“Another factor of general historical interest is that both for the Liao state of the Kitans and the Chin state of the Jurchen we have detailed dynastic histories written in Chinese. Unlike earlier invaders who settled for a while on Chinese soil such as Hsiung-nu, Hsien-pi and other tribal groups whose history is known only through Chinese eyes, we have for the 10th to 13th centuries historical sources which provide a very full documentation on states founded by non-Chinese peoples. The multi-state system of those centuries can therefore be studied not only from the Chinese angle but also from the Kitan and Jurchen viewpoints as well. For the first time in Inner Asian history we have in that period a wealth of information on “barbarian” peoples and their history that can be paralleled with the purely Chinese (and therefore necessarily China-centred) sources.

A Tungusic people, the Jurchen, ancestors of the Manchu, formed an alliance with the Song and reduced the Kitan Empire to vassal status in a seven-year war (1115-1122; see Caught Between the Russians and the Manchus). The Jurchen leader proclaimed himself the founder of a new era, the Jin Dynasty (1115-1234). Scarcely pausing in their conquests, the Jurchen subdued neighboring Koryo (Korea) in 1226 and invaded the territory of their former allies, the Song, to precipitate a series of wars with China that continued through the remainder of the century. Meanwhile, the defeated Kitan Liao ruler had fled with the small remnant of his army to the Tarim Basin, where he allied himself with the Uighurs and established the Karakitai state (known also as the Western Liao Dynasty, 1124-1234), which soon controlled both sides of the Pamir Mountains. The Jurchen turned their attention to the Mongols who, in 1139 and in 1147, warded them off. *

Liao Dynasty (937-1125) and the Empire of the Khitans

The Liao dynasty ruled an empire uniting the nomadic Khitan people of northern China from A.D. 937 to 1125. Wolfram Eberhard wrote in “A History of China”: “The Khitan, a league of tribes under the leadership of an apparently Mongol tribe, had grown steadily stronger in north-eastern Mongolia during the Tang epoch. They had gained the allegiance of many tribes in the west and also in Korea and Manchuria, and in the end, about A.D. 900, had become the dominant power in the north. The process of growth of this nomad power was the same as that of other nomad states, such as the Toba state, and therefore need not be described again in any detail here. When the Tang dynasty was deposed, the Khitan were among the claimants to the Chinese throne, feeling fully justified in their claim as the strongest power in the Far East. Owing to the strength of the Sha-t'o Turks, who themselves claimed leadership in China, the expansion of the Khitan empire slowed down. In the many battles the Khitan suffered several setbacks. They also had enemies in the rear, a state named Po-hai, ruled by Tunguses, in northern Korea, and the new Korean state of Kao-li, which liberated itself from Chinese overlordship in 919. [Source: “A History of China” by Wolfram Eberhard, 1951, University of California, Berkeley]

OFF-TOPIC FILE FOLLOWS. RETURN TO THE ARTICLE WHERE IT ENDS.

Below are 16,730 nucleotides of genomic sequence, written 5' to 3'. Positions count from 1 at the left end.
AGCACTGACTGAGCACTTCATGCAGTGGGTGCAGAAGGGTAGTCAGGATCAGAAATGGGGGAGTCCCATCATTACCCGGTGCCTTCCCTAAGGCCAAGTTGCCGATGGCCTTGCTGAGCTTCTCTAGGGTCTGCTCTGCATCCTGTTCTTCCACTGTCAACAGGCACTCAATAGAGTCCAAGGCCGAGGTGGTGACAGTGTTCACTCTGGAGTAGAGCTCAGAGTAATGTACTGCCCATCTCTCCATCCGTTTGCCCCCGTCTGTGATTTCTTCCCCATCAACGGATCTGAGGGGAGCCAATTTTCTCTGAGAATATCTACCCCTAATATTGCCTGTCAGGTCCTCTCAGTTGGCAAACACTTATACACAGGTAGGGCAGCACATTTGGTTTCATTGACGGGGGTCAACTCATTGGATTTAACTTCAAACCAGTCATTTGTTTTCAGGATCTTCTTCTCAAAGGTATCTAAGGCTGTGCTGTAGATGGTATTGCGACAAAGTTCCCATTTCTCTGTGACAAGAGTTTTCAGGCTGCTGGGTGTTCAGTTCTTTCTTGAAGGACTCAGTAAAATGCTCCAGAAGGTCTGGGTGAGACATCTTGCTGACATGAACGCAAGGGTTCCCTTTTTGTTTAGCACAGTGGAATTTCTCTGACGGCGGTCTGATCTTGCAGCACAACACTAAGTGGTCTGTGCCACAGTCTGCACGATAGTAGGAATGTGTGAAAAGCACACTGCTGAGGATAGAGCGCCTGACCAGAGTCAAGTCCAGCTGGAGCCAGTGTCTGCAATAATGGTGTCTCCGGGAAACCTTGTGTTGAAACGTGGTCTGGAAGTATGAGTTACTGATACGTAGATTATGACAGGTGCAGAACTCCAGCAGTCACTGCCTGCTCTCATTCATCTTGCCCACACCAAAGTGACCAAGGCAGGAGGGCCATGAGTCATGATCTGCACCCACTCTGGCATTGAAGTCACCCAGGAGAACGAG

“In 927 the Khitan finally destroyed Po-hai. This brought many Tungus tribes, including the Jurchen (Juchen), under Khitan dominance. Then, in 936, the Khitan gained the allegiance of the Turkish general Shih Ching-Tang, and he was set on the Chinese throne as a feudatory of the Khitan. It was hoped now to secure dominance over China, and accordingly the Mongol name of the dynasty was altered to "Liao dynasty" in 937, indicating the claim to the Chinese throne. Considerable regions of North China came at once under the direct rule of the Liao. As a whole, however, the plan failed: the feudatory Shih Ching-Tang tried to make himself independent; Chinese fought the Liao; and the Chinese sceptre soon came back into the hands of a Sha-t'o dynasty (947). This ended the plans of the Liao to conquer the whole of China.